This Tuesday, November 4th, Kansas voters will decide the course our state takes with respect to multiple critical issues. We’ll either continue steaming full speed ahead, right for the looming iceberg, or hopefully we’ll begin correcting course. As a state, we must ask ourselves if we want leaders who clearly assess the facts, who seek multiple viewpoints, who evaluate the results of policy decisions and make adjustments as needed, or if we want leaders who blindly follow a political ideology, particularly if that ideology is cancerous to Kansas.*
Do we want leaders who are willing and able to incorporate sound science (including climate and medical science) within policy where applicable, or do we want leaders who reject peer reviewed science because it conflicts with their world view or pocket book? Are we a forward thinking state that embraces sustainability and renewable energy, with all of the associated positive economic and environmental implications, or are we laggards stuck in a fossil fuel tar pit with the other extinct mega fauna?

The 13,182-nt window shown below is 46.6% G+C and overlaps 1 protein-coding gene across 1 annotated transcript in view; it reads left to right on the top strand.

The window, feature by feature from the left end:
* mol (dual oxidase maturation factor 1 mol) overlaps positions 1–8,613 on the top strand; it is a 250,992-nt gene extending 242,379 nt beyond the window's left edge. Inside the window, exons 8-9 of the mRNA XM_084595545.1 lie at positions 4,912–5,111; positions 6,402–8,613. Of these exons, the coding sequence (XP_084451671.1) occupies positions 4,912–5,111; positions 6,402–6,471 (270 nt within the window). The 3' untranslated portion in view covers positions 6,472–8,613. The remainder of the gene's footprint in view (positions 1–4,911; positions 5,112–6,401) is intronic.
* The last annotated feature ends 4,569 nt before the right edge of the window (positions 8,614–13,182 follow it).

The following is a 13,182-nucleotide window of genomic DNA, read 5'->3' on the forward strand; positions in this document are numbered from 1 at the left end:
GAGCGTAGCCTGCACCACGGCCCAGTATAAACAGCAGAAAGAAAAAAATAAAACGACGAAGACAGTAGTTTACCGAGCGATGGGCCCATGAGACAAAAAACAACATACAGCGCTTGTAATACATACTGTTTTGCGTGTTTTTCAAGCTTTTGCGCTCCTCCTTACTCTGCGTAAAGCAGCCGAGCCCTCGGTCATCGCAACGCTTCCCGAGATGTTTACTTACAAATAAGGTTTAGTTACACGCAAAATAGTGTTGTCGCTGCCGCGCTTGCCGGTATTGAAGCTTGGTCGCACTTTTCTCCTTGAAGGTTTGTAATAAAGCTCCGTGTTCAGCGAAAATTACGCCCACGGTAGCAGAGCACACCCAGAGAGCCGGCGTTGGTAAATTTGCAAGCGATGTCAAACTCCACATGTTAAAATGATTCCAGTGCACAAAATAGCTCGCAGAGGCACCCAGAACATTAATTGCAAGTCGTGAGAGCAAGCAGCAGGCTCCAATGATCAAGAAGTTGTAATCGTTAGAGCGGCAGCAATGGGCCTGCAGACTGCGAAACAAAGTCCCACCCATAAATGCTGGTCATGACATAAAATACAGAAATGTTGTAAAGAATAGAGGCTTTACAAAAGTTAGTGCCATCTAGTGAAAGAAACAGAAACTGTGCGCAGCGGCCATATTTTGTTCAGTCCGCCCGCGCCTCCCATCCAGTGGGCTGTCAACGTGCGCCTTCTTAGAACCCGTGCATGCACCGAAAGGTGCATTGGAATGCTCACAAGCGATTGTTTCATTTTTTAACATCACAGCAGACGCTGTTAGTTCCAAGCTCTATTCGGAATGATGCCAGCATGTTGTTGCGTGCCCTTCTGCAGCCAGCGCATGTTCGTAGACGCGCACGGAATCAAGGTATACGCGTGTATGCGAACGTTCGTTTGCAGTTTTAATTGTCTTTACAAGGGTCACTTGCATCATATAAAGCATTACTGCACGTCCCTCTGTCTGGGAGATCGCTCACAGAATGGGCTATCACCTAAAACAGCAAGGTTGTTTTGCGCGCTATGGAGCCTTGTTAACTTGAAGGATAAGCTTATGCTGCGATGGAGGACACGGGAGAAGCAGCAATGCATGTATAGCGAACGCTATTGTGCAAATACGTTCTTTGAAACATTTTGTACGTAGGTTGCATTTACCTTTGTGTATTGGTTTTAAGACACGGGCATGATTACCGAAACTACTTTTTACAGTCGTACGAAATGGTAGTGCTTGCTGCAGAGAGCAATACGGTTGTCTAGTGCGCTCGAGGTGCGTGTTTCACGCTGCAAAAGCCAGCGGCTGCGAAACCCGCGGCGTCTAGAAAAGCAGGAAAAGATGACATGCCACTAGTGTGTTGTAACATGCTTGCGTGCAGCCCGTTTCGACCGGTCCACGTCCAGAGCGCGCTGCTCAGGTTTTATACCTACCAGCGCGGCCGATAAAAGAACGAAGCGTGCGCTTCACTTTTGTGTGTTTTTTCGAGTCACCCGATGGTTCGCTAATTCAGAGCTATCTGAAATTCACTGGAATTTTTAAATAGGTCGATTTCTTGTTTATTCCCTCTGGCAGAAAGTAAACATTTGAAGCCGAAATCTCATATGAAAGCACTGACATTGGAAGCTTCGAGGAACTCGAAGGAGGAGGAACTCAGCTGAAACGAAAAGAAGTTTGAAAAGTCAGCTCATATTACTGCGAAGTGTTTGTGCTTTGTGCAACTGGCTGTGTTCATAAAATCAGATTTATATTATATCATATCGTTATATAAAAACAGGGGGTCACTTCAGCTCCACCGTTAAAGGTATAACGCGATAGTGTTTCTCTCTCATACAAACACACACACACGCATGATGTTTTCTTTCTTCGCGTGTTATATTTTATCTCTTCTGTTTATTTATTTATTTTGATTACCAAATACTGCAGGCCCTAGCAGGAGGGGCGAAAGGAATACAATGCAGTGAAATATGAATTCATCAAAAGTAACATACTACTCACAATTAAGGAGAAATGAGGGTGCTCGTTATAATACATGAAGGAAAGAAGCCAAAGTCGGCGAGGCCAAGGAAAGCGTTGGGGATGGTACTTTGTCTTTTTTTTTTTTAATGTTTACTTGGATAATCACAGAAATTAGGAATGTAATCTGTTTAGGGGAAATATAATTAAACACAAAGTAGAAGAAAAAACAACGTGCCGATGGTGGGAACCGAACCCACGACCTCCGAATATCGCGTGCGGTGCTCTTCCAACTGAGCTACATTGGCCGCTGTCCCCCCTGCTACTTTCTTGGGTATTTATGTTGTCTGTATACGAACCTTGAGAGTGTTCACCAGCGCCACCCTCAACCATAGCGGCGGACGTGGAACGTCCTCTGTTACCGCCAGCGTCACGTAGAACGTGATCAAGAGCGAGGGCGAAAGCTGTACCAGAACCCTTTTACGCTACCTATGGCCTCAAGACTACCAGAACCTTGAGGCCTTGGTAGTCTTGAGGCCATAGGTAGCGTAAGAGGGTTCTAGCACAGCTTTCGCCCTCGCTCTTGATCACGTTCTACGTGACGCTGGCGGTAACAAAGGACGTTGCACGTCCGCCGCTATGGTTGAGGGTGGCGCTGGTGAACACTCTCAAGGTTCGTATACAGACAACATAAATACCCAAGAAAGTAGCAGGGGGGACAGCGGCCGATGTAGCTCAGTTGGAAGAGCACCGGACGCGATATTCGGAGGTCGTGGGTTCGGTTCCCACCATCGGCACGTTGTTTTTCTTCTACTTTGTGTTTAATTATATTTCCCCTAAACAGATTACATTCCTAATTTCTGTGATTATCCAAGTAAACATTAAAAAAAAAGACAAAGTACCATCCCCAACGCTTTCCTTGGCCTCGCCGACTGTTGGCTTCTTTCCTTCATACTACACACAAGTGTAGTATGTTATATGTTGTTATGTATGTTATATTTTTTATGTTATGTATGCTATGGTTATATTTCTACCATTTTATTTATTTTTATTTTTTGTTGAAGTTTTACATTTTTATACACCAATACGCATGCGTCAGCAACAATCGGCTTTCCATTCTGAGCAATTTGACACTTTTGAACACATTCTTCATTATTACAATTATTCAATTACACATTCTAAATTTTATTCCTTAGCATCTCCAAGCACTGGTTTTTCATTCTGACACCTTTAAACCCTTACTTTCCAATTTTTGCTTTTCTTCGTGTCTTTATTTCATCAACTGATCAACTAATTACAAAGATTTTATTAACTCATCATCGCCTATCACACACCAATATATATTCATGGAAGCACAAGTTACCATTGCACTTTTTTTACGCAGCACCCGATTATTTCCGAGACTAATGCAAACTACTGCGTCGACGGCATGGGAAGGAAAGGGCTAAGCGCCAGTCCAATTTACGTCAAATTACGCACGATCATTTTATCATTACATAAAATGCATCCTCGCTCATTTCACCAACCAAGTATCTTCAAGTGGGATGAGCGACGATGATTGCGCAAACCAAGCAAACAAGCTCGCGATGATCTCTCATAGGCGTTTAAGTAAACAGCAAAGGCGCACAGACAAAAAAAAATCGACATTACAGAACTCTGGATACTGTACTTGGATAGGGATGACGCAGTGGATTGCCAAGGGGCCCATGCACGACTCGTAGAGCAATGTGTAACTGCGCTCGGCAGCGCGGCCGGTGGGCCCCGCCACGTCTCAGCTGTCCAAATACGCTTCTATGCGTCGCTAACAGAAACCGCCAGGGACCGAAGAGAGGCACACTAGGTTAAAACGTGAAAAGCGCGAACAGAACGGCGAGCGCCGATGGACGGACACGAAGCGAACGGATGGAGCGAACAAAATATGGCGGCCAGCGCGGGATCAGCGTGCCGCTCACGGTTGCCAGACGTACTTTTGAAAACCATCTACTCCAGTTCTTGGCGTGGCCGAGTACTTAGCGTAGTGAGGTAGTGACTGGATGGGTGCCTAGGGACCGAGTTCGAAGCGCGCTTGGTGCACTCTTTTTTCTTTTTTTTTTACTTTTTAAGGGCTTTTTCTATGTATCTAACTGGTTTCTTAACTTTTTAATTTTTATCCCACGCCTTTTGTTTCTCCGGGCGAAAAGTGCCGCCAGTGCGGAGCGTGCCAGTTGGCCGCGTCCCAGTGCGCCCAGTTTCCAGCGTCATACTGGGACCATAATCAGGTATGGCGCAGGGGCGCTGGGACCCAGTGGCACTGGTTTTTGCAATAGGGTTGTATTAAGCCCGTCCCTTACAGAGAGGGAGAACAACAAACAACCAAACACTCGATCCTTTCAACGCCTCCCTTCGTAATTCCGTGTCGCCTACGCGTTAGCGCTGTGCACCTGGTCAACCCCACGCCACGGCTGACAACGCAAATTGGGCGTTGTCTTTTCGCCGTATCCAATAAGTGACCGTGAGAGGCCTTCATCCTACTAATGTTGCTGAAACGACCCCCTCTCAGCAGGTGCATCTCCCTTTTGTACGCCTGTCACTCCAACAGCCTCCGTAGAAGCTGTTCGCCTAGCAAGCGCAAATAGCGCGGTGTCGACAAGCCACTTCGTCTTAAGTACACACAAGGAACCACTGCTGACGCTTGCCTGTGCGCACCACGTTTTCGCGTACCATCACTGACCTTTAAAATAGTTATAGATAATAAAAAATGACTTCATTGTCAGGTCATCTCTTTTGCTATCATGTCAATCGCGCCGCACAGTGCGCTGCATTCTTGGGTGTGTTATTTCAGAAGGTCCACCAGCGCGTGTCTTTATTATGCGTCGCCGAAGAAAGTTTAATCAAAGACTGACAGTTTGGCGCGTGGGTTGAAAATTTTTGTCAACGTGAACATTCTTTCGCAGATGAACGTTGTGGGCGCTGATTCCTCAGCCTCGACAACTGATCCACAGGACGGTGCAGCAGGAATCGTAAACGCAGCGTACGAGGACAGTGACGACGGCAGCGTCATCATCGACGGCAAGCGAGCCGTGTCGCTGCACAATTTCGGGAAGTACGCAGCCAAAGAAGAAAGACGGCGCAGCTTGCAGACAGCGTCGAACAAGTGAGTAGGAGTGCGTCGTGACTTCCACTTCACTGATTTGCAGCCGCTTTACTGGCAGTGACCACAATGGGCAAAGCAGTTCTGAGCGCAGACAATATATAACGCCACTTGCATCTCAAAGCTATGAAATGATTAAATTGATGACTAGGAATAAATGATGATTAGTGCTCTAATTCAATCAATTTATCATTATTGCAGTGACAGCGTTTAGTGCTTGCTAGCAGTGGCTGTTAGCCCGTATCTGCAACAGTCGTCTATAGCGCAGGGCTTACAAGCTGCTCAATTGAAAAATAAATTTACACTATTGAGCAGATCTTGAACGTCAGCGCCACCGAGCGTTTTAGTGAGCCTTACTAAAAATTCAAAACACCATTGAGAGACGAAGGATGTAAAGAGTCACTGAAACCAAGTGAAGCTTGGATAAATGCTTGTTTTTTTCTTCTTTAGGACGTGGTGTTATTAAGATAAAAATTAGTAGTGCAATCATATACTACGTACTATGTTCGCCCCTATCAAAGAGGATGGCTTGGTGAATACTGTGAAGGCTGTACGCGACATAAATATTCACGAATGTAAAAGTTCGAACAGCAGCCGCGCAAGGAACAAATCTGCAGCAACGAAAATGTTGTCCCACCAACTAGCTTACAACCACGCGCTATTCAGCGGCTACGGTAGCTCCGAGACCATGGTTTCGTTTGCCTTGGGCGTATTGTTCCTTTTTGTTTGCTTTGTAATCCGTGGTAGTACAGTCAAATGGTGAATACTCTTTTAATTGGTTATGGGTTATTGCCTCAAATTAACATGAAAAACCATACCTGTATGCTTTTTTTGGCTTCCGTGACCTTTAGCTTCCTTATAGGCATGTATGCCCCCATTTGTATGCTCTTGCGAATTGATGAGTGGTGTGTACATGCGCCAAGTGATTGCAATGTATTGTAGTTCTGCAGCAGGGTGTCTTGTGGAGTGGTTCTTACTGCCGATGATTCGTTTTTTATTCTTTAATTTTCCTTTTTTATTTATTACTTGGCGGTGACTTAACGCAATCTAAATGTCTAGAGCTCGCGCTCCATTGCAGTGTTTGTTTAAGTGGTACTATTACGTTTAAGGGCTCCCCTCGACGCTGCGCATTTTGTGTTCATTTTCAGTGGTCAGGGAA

Do we want to make it harder or easier for all Kansans to vote and have a voice? Do we want a judiciary that operates independently of the governor and legislature, or do we want justices who think and act exactly like the executive branch, regardless of who’s sitting in the governor’s chair? Do we want a state legislature usurping local laws with respect to guns and potentially other aspects down the road? Do we want a state legislature usurping the authority of the state board of education, another elected body?
And do we want state leaders who under-fund public education and undermine the security of teachers (thereby undermining their effectiveness), leaders who have a very narrow definition of efficiency and make decisions that negatively impact our state’s long term economic competitiveness and the future of our children? Or do we want leaders who recognize the short and long term benefits of a strong, well funded pre-K-16+ public education system? As a school board member I am particularly concerned about the inevitable cuts and consolidations that will happen at the local level across the state if we continue on our current course; for many districts it’s already too late to avoid some of this.
So, if you think your vote doesn't matter, if you think the outcome of this election doesn't matter, think again. How fast we correct course hinges on this midterm. The outcome will matter this year, in five years and in ten plus years from now. It will matter to you, to your family and to your community. It will matter to all of us.
*For more on cancerous ideologies, see Reply to Commentaries on Blueprint for the Global Village - the last few paragraphs that start with "On cancerous ideologies."